Fetal Medicine Unit, St George's University Hospitals NHS Foundation Trust and Molecular & Clinical Sciences Research Institute, St George's University of London, London, England, United Kingdom.

Aims: Fetuses affected by congenital heart defects (CHD) are considered to be at increased risk of fetal growth restriction and intrauterine demise. Whether these risks are a direct consequence of fetal CHD or a result of associated uteroplacental dysfunction is not evident from the data of recent studies. The aim of this study was to investigate the prevalence of uteroplacental dysfunction reflected by abnormal uterine artery Doppler indices and reduced fetal growth in CHD pregnancies.

Methods: This is a retrospective case-control study including singleton pregnancies referred for detailed fetal cardiac assessment subsequently diagnosed with or without CHD. Mid-trimester uterine artery Doppler assessment at 20-24 weeks as well as third trimester fetal biometry and arterial Doppler pulsatility indices (PI) were performed. All fetal biometry were converted into centiles and Doppler values to multiples of median (MoM) to adjust for physiological changes with gestation.

Results: The study included 811 pregnancies including 153 cases where the fetus was diagnosed with CHD. Mid-pregnancy uterine artery PI was significantly higher in women with fetal CHD compared to controls (0.90MoM vs 0.83MoM; p = 0.006). In the third trimester, median centiles for fetal head circumference (45.4 vs 57.07; p<0.001), abdominal circumference (51.17 vs 55.71; p = 0.014), estimated fetal weight (33.6 vs 56.7; p<0.001) and cerebroplacental ratio (CPR: 0.84MoM vs 0.95MoM; p<0.001) were significantly lower in fetuses with CHD compared to controls. The percentage of small for gestational age births <10th centile (24.0% vs 10.7%; <0.001) and low CPR <0.6MoM (11.7% vs 2.5%; p<0.001) were significantly higher in the fetal CHD cohort.

Conclusions: Mid-pregnancy uterine artery resistance is increased and subsequent fetal biometry reduced in pregnancies with CHD fetuses. These findings suggest that fetal CHD are associated with uteroplacental dysfunction, secondary to impaired maternal uteroplacental perfusion resulting in relative fetal hypoxaemia and reduced fetal growth.
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http://journals.plos.org/plosone/article?id=10.1371/journal.pone.0226741PLOS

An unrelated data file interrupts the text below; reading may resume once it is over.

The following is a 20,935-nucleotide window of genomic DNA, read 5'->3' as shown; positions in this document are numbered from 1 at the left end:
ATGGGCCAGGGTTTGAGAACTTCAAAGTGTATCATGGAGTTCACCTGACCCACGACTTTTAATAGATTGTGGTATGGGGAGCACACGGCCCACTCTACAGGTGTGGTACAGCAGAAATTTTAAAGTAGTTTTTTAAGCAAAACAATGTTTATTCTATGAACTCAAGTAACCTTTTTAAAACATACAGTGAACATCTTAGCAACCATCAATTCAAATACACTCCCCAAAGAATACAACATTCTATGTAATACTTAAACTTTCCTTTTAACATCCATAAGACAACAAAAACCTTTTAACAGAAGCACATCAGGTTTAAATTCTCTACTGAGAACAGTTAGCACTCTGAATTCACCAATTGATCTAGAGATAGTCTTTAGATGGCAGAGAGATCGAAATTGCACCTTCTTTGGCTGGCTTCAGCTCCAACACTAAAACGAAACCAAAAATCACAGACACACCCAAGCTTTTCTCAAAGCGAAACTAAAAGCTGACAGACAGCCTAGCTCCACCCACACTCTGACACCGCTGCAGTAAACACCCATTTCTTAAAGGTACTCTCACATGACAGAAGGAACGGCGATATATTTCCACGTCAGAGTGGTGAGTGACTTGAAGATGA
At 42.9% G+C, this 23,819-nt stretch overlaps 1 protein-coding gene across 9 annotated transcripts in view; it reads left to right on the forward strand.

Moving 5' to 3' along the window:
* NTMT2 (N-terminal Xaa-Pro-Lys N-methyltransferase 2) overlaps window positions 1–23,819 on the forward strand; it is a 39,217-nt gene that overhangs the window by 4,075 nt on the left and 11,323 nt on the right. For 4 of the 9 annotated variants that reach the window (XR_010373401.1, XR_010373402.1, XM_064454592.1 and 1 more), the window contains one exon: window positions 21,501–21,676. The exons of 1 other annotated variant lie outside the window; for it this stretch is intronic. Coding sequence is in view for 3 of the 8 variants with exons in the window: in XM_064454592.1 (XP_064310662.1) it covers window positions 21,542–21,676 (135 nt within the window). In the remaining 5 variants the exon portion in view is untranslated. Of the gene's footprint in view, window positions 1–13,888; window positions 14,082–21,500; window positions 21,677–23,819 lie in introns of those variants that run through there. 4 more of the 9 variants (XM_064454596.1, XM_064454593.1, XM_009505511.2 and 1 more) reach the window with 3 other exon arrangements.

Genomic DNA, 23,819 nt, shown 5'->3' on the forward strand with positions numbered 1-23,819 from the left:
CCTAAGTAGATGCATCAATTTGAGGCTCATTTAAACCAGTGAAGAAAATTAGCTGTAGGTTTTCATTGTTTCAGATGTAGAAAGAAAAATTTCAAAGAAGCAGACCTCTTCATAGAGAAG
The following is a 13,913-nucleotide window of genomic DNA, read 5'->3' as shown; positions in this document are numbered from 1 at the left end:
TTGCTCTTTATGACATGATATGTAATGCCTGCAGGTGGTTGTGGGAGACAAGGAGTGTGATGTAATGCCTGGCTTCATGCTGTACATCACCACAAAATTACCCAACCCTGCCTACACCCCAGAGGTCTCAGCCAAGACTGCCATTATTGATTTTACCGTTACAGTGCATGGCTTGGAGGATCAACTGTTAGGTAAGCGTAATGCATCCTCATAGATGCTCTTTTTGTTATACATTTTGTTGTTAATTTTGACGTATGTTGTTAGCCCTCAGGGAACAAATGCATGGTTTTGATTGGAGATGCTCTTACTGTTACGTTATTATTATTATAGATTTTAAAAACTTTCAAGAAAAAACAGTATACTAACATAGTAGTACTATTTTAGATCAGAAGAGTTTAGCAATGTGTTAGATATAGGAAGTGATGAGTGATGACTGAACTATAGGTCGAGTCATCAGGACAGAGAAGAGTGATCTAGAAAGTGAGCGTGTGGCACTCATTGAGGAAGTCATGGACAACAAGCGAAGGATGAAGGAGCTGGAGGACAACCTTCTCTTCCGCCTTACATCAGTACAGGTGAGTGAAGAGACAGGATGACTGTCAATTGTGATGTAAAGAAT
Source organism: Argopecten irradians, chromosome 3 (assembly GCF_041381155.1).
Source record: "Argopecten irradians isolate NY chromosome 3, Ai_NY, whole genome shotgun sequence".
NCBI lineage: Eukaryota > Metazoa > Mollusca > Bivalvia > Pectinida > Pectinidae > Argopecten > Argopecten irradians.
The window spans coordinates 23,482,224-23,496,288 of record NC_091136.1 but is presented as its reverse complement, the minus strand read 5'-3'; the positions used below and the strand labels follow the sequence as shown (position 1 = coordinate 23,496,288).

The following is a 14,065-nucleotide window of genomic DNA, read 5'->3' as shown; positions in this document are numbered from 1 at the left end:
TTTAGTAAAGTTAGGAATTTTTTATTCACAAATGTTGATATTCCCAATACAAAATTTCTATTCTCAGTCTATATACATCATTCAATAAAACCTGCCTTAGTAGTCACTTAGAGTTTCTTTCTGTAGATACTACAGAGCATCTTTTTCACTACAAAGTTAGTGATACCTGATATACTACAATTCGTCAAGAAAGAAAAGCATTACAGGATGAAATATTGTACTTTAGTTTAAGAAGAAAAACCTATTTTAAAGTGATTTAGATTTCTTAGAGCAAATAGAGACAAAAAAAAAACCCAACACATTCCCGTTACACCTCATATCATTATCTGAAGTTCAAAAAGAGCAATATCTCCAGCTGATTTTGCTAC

http://www.ncbi.nlm.nih.gov/pmc/articles/PMC7001956PMC
April 2020

Angiogenic Marker Prognostic Models in Pregnant Women With Hypertension.

Hypertension 2020 03 27;75(3):755-761. Epub 2020 Jan 27.

From the Fetal Medicine Unit, St George's Hospital, St George's University of London, United Kingdom (H.P., E.K., B.T., A.K.).

Angiogenic markers such as PlGF (placental growth factor) and sFlt-1 (soluble Fms-like tyrosine kinase-1) have been shown to be useful for predicting adverse outcome in women suspected of having preeclampsia. The aim of the current study was to evaluate the prognostic value of angiogenic markers and maternal risk factors in pregnant women with hypertension. This was a prospective study of pregnancies complicated by preeclampsia, gestational hypertension, or chronic hypertension presenting to 1 of 2 tertiary referral hospitals between May 2013 and May 2018. Maternal characteristics along with blood samples for angiogenic marker analysis were obtained from participants. The primary outcome was delivery related to preeclampsia within 1 and 2 weeks. In total, 302 women with hypertension were included in the study cohort. The baseline model included maternal body mass index, mean arterial pressure, and clinical diagnosis at the time of assessment. The use of sFlt-1/PIGF ratio combined with the baseline model significantly improved the area under the curve values for predicting delivery within a week (0.83 versus 0.88; =0.025) or in 2 weeks (0.86 versus 0.93; =0.001) due to preeclampsia-related events in gestational ages <35 weeks. The magnitude of increase in accuracy was 7.9% (-0.5% to 16.4%, posterior probability of increase: 96.7%) for sFlt-1/PlGF ratio. Our results emphasize the additive value of angiogenic biomarkers and the superior performance of a continuous scale of sFlt-1/PlGF ratio in the model. The added utility of angiogenic markers diminishes after 35 weeks' gestation.
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http://dx.doi.org/10.1161/HYPERTENSIONAHA.119.13997DOI Listing
March 2020

Preeclampsia: the role of persistent endothelial cells in uteroplacental arteries. Brosens I, Brosens JJ, Muter J, Puttemans P, Benagiano G. Am J Obstet Gynecol 2019;221:219-26.

Am J Obstet Gynecol 2020 06 22;222(6):633. Epub 2020 Jan 22.

Professor Fetal Maternal Medicine, Fetal Medicine Unit, St George's University Hospitals NHS Foundation Trust, London, United Kingdom.

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http://dx.doi.org/10.1016/j.ajog.2019.12.274DOI Listing
June 2020

Home blood pressure monitoring in the antenatal and postpartum period: A systematic review meta-analysis.

Pregnancy Hypertens 2020 Jan 2;19:44-51. Epub 2020 Jan 2.

Fetal Medicine Unit, St George's University Hospitals NHS Foundation Trust, Blackshaw Road, London SW17 0RE, UK; Vascular Biology Research Centre, Molecular and Clinical Sciences Research Institute, St George's University of London, London SW17 0RE, UK. Electronic address: